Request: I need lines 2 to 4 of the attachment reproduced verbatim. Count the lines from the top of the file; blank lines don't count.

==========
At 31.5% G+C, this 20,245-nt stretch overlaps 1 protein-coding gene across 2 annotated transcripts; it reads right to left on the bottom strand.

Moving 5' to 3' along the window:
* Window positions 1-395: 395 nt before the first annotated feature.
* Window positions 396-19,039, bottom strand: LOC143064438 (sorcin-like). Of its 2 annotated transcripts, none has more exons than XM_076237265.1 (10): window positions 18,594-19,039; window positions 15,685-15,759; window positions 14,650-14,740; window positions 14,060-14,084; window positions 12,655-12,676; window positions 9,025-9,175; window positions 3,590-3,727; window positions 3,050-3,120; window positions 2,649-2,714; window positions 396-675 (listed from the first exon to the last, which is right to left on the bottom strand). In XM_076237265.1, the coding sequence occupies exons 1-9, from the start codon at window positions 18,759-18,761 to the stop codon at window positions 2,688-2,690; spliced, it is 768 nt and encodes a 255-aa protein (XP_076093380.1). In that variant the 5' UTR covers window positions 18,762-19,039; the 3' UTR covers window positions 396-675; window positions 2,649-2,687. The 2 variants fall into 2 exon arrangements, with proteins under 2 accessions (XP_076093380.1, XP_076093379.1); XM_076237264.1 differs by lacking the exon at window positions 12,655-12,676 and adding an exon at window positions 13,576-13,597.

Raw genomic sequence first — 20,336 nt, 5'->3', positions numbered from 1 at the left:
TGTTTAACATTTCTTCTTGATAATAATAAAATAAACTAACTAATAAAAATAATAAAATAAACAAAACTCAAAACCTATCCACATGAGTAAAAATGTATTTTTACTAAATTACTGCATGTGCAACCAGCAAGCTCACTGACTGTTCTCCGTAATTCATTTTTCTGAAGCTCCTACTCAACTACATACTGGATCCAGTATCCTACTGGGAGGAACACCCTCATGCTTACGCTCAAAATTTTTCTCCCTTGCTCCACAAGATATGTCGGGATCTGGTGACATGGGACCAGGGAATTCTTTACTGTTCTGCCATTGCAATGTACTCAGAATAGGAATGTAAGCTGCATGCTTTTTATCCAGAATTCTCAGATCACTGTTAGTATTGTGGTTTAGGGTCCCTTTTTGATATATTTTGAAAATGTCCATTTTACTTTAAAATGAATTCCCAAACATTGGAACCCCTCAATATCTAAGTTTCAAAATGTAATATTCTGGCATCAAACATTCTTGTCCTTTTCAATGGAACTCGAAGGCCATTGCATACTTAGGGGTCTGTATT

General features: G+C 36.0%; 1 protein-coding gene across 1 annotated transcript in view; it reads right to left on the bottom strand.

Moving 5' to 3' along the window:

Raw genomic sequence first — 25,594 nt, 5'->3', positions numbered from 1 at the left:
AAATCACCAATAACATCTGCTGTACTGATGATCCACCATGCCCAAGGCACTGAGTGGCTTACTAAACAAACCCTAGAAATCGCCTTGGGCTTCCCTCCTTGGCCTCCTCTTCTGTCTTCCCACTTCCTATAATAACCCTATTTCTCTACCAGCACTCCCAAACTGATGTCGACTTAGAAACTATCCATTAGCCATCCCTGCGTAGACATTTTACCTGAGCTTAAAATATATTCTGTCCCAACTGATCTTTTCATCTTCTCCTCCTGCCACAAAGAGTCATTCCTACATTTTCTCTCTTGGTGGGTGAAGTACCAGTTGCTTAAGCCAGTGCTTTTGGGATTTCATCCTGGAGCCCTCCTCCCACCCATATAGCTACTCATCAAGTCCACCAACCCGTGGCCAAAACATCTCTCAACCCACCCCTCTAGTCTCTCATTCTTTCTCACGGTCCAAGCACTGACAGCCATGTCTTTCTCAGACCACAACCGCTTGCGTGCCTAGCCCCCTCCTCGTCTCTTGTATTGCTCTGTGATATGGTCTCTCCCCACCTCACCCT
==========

Moving 5' to 3' along the window:
* Window positions 1-395: 395 nt before the first annotated feature.
* Window positions 396-19,039, bottom strand: LOC143064438 (sorcin-like). Of its 2 annotated transcripts, none has more exons than XM_076237265.1 (10): window positions 18,594-19,039; window positions 15,685-15,759; window positions 14,650-14,740; window positions 14,060-14,084; window positions 12,655-12,676; window positions 9,025-9,175; window positions 3,590-3,727; window positions 3,050-3,120; window positions 2,649-2,714; window positions 396-675 (listed from the first exon to the last, which is right to left on the bottom strand). In XM_076237265.1, the coding sequence occupies exons 1-9, from the start codon at window positions 18,759-18,761 to the stop codon at window positions 2,688-2,690; spliced, it is 768 nt and encodes a 255-aa protein (XP_076093380.1). In that variant the 5' UTR covers window positions 18,762-19,039; the 3' UTR covers window positions 396-675; window positions 2,649-2,687. The 2 variants fall into 2 exon arrangements, with proteins under 2 accessions (XP_076093380.1, XP_076093379.1); XM_076237264.1 differs by lacking the exon at window positions 12,655-12,676 and adding an exon at window positions 13,576-13,597.